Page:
Elon Musk's SpaceX has sent its second batch of Starlink satellites into orbit as part of its plan to blanket the earth in a network of up to 42,000 satellites, raising fears of a space-junk disaster that could impede research from telescopes on earth.

According to the New York Times, scientists have been voicing their concern with SpaceX over the plan, which they predict, will wreak havoc on the field of astronomy. When the first batch of Starlink nodes launched in May this year, astronomers were alarmed at their brightness.

Jonathan McDowell, an astronomer at the Harvard-Smithsonian Center for Astrophysics says that “there is a point at which it makes ground-based astronomy impossible to do.”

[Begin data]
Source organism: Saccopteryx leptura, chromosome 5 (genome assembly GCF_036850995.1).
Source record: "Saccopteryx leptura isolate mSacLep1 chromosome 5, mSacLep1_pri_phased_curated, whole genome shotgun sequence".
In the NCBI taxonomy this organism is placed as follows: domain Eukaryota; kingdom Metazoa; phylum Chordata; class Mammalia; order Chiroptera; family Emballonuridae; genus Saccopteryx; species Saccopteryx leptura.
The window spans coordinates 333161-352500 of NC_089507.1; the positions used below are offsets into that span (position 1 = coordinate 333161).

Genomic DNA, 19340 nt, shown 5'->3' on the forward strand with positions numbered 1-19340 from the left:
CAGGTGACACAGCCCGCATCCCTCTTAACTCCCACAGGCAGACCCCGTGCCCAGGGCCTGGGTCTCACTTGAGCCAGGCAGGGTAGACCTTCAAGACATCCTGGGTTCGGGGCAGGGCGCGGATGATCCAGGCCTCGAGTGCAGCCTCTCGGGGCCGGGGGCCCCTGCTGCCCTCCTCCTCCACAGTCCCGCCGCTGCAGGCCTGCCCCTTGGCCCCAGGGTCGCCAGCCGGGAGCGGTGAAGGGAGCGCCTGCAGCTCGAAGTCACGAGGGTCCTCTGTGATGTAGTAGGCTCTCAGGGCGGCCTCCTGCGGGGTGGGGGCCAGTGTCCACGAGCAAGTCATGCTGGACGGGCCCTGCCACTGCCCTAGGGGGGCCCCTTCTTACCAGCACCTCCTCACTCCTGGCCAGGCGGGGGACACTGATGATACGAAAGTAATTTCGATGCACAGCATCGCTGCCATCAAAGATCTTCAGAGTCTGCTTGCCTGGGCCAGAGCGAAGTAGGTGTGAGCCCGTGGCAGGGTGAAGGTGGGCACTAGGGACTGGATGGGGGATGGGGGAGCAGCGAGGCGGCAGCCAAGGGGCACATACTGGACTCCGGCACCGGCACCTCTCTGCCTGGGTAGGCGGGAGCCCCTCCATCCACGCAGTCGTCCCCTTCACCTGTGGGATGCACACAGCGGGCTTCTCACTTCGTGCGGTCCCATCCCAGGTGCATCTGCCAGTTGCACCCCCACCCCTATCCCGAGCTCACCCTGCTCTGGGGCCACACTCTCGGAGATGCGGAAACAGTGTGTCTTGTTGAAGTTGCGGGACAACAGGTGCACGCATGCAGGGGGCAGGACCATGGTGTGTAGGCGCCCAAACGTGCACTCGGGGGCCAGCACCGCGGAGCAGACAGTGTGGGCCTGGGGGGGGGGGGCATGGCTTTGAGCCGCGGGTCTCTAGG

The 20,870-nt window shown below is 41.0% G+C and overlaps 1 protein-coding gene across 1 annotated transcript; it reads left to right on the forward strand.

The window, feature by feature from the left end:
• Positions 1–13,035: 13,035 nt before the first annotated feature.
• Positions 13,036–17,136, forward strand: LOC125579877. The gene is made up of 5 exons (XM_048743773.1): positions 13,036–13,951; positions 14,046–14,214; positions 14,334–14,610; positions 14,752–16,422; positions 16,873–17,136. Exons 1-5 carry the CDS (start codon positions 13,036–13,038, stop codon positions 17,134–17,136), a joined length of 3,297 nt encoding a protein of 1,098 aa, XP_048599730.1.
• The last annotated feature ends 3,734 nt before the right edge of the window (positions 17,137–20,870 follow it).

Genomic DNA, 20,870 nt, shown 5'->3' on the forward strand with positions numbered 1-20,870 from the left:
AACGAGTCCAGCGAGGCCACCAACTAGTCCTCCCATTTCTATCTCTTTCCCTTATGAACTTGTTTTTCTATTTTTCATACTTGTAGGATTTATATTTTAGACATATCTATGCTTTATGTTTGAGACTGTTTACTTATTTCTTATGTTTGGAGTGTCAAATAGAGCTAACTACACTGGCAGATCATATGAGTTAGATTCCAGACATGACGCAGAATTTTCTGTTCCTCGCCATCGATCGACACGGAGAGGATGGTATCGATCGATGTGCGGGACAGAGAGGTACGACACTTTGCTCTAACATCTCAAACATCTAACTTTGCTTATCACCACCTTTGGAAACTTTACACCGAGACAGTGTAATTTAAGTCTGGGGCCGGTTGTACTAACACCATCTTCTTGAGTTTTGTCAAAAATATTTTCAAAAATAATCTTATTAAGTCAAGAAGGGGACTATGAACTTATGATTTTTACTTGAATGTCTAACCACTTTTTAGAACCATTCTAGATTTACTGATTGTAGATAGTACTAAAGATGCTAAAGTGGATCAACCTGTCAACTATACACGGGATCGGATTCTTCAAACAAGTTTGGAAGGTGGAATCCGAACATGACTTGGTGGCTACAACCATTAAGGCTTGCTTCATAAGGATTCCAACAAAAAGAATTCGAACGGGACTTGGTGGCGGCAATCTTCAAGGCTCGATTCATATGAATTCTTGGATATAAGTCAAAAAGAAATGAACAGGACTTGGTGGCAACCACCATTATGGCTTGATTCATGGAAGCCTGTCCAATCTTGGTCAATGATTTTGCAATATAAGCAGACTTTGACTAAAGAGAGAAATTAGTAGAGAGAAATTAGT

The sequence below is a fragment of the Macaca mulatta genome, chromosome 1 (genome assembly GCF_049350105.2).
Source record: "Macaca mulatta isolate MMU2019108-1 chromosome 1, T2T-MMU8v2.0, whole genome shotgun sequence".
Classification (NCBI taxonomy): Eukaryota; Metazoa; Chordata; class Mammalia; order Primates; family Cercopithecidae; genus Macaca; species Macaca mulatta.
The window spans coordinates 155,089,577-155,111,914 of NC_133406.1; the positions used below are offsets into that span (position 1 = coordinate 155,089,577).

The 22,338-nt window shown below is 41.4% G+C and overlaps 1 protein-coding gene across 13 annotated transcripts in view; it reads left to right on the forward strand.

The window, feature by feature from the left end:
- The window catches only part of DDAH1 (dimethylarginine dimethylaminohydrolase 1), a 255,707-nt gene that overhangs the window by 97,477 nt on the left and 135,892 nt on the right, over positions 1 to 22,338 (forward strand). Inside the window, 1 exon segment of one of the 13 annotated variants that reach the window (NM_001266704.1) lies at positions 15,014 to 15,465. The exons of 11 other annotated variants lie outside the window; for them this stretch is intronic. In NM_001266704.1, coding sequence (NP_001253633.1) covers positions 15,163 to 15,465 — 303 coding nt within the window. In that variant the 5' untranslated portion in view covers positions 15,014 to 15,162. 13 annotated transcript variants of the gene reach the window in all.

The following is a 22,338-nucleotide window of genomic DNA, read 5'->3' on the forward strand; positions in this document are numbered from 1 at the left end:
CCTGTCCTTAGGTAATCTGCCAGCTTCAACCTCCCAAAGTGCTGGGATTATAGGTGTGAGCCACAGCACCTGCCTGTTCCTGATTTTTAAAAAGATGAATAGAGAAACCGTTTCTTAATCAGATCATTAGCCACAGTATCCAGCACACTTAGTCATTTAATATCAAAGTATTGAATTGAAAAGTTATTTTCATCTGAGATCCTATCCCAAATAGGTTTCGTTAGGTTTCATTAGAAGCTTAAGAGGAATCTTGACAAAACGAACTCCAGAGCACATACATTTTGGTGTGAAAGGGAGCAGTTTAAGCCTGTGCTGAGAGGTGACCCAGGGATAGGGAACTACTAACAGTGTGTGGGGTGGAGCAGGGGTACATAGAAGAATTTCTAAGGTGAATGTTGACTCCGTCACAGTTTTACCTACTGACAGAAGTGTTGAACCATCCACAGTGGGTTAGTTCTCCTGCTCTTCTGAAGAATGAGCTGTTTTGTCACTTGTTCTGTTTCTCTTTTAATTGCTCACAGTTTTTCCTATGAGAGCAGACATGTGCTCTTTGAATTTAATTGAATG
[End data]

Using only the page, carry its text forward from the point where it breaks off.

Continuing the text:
Tesla is requesting permission to operate as many as 30,000 satellites on top of the 12,000 already approved. Astronomer James Lowenthal warned that "if thousands more of these satellites are launched it will look as if the whole sky is crawling with stars.” He argues that this “potentially threatens the science of astronomy itself.”

A SpaceX spokeswoman said the company was taking steps to paint the Earth-facing bases of the satellites black to minimize their reflectiveness. Dr. Tyson, chief scientist for the Large Synoptic Survey Telescope, calculates that his telescope would pick up Starlink-like objects even if they were darkened, compromising his results.

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